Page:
Like so many countries with a colonial past, Korea lays claim to a vast number of artifacts looted or otherwise removed from the Korean Peninsula throughout its tumultuous history. Almost 140,000 cultural properties were confirmed to be in foreign hands as of 2011, according to the National Research Institute of Cultural Heritage, with tens of thousands more objects estimated to be still outside of the country. Despite ongoing efforts, the government had only been able to negotiate the return of some 10,000 artifacts as of last year. For many people interested in preserving the country’s cultural heritage, there remains much to do.
“Although it might be politically complicated, the government should put more effort in order to have better results for repatriations and preventing smuggling,” said Lee Hyun-joo, a former museum docent and Korean graduate student of museum studies at the University of Leicester in the U.K. “Because there is still a considerable number of lost Korean artifacts all over the world and sadly this is still happening.”
|The Gwaneum Bosal Buddhist statue, which was recently taken from Japan. (Yonhap News)|
But the principle of returning objects of historical importance to their place of origin is not necessarily as uncontroversial as it might first appear. No more clearly has this been illustrated than in the ongoing dispute over the Geumdong Gwaneum Bosal Buddhist statue. The statue was stolen from Japan last October by Korean thieves, but Korea suspects it was looted from the country in the 14th century.
To many Koreans, the decision by a Daejeon court not to return the statue to Japan until it could be proven that it had not been originally stolen was obvious: It was nothing more than a piece of the country’s cultural heritage being returned to its rightful place.
Japan, on the other hand, has unsurprisingly demanded the return of what it regards as an intangible cultural property. But while suspicion of theft is one of the main sources of controversy in this case, even proof that an object was acquired by legitimate means can be insufficient to settle the question of ownership.
Does race, language, custom, geography or something else connect a country to a piece of the past? Former director of the Art Institute of Chicago James Cuno has argued that modern civilizations often draw connections to heritage that held little value for their ancestors. He has claimed, for example, that looting by Europeans in Egypt aroused in locals for the first time a sense of ownership of the ancient Egyptian civilization. As Muslims who saw Muhammad as the father of their tradition, they had previously considered pagan traditions completely removed from their culture.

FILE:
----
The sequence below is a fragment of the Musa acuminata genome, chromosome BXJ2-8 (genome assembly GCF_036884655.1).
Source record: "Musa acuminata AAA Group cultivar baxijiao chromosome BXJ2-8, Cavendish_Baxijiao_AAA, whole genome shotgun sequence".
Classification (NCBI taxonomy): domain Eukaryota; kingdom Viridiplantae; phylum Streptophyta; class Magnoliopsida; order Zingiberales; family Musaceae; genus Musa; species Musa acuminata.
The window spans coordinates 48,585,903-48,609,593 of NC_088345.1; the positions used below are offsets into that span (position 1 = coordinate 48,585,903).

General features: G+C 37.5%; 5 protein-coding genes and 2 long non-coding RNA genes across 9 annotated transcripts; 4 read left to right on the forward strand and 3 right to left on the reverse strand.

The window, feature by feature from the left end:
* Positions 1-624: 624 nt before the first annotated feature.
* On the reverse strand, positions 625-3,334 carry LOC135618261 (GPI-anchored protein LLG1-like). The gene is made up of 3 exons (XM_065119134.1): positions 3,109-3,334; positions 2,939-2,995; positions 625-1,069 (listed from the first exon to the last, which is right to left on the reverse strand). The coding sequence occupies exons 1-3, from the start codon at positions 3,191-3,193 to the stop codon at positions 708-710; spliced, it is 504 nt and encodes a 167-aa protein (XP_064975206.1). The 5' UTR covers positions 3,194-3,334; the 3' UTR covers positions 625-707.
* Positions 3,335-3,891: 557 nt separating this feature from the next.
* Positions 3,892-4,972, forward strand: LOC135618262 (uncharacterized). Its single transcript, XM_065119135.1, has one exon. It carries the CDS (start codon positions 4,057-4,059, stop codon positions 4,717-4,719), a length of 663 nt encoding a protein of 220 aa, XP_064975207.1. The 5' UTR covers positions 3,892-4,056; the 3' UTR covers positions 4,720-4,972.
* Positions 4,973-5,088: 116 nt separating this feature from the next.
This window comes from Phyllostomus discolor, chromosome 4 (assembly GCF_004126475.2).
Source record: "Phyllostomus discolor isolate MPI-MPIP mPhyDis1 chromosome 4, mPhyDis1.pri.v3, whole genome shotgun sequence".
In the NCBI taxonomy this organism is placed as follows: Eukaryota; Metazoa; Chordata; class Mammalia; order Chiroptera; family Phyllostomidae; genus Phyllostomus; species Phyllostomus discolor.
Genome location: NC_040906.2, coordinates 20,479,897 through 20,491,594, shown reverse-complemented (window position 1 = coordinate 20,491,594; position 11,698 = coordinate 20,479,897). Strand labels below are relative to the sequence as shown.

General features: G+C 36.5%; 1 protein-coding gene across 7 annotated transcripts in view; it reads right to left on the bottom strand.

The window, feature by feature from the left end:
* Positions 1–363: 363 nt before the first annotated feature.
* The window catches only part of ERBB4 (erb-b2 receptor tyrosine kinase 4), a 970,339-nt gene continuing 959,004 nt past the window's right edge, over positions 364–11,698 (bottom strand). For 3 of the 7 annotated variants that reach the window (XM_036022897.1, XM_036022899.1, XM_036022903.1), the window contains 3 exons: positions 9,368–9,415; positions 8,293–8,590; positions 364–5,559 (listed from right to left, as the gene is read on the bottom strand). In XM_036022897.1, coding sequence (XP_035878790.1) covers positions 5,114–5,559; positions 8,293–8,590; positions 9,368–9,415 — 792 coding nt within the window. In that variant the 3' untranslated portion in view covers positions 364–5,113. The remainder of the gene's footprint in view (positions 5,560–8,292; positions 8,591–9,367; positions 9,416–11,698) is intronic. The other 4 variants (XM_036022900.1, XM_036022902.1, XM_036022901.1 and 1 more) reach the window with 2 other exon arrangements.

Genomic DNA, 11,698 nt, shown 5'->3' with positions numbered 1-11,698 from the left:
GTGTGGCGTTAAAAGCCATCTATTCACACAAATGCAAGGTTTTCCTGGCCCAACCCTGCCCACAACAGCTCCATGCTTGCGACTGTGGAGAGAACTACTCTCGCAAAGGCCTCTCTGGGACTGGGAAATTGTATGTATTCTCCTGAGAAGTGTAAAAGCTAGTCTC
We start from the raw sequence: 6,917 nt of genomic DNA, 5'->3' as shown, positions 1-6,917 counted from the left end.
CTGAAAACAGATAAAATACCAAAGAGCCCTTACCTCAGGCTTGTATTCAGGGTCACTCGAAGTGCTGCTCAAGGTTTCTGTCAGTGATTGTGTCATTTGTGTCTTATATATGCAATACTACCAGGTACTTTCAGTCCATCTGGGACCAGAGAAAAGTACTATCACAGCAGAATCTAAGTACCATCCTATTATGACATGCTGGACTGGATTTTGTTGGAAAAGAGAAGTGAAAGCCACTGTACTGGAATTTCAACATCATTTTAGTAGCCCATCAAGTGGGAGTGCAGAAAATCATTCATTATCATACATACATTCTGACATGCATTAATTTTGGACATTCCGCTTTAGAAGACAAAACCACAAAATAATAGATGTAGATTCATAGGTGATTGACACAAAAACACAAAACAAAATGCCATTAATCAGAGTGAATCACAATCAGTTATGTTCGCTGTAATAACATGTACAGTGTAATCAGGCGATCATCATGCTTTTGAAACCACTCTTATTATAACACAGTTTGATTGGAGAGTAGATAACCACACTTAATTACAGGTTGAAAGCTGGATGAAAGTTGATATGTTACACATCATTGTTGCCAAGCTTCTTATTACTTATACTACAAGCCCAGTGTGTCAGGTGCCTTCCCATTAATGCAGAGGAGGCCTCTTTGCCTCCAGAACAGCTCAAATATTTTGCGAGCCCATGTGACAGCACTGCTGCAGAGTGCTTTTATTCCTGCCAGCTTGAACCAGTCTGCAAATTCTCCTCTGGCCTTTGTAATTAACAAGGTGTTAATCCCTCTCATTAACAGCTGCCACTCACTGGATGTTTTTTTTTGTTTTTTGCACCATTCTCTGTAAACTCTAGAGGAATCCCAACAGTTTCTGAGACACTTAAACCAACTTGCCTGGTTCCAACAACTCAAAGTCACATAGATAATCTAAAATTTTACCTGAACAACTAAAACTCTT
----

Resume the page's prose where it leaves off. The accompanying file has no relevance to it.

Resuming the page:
The issue becomes even more complicated for artifacts that were created before the country claiming them even existed. Much of the Goguryeo kingdom, considered by Korean historians to be an indispensable part of the nation’s history, was located in present-day China, for instance.
“I think Korean artifacts are ones made by Koreans,” said Lee from the University of Leicester. “In my opinion, the artifacts, made by Koreans, which are now located in Chinese territory are still Korean artifacts. It might be ‘owned’ by China now, because it was found in the Chinese territory, but it should be stated as a ‘Korean artifact.’ As China wants to classify them as Chinese artifacts, they try to distort history about the ancient Korean kingdom to be Chinese.”
But for some, many in the museum world in particular, culture belongs primarily to humanity rather than any one country. The Honolulu Museum of Art in Hawaii, the first in the U.S. with a dedicated Korea room, is one of a number of American museums with an extensive Korean collection. It has more than 1,000 pieces, some of which date back to the Three Kingdoms period.
“Since we are happy to lend to Korea and Korean museums lend to our museum, the question of ownership is a bit reductive,” said museum director Stephan Jost. “The reality is Korean museums and American museums hold our collections in the public trust. I think there has been a huge shift in thinking over the last decade with globalization. Many countries want to make sure that great art from their culture is on view at all the major museums in major cities.”
Legally, the transfer of cultural properties is governed by the 1970 UNESCO convention on the illicit transfer of artifacts from their country of origin. The treaty, however, does not apply retrospectively, and so excludes, for example, pieces looted during the Japanese colonial period.
Some, however, believe that the current statute of limitations is too restrictive. Hwang Pyung-woo, the director of the National Research Institute of Cultural Heritage, which is temporarily in possession of the stolen Buddha, said that it seemed to be powerful countries or those that had looted in the past that insisted on strictly following the time limit set out in the UNESCO convention.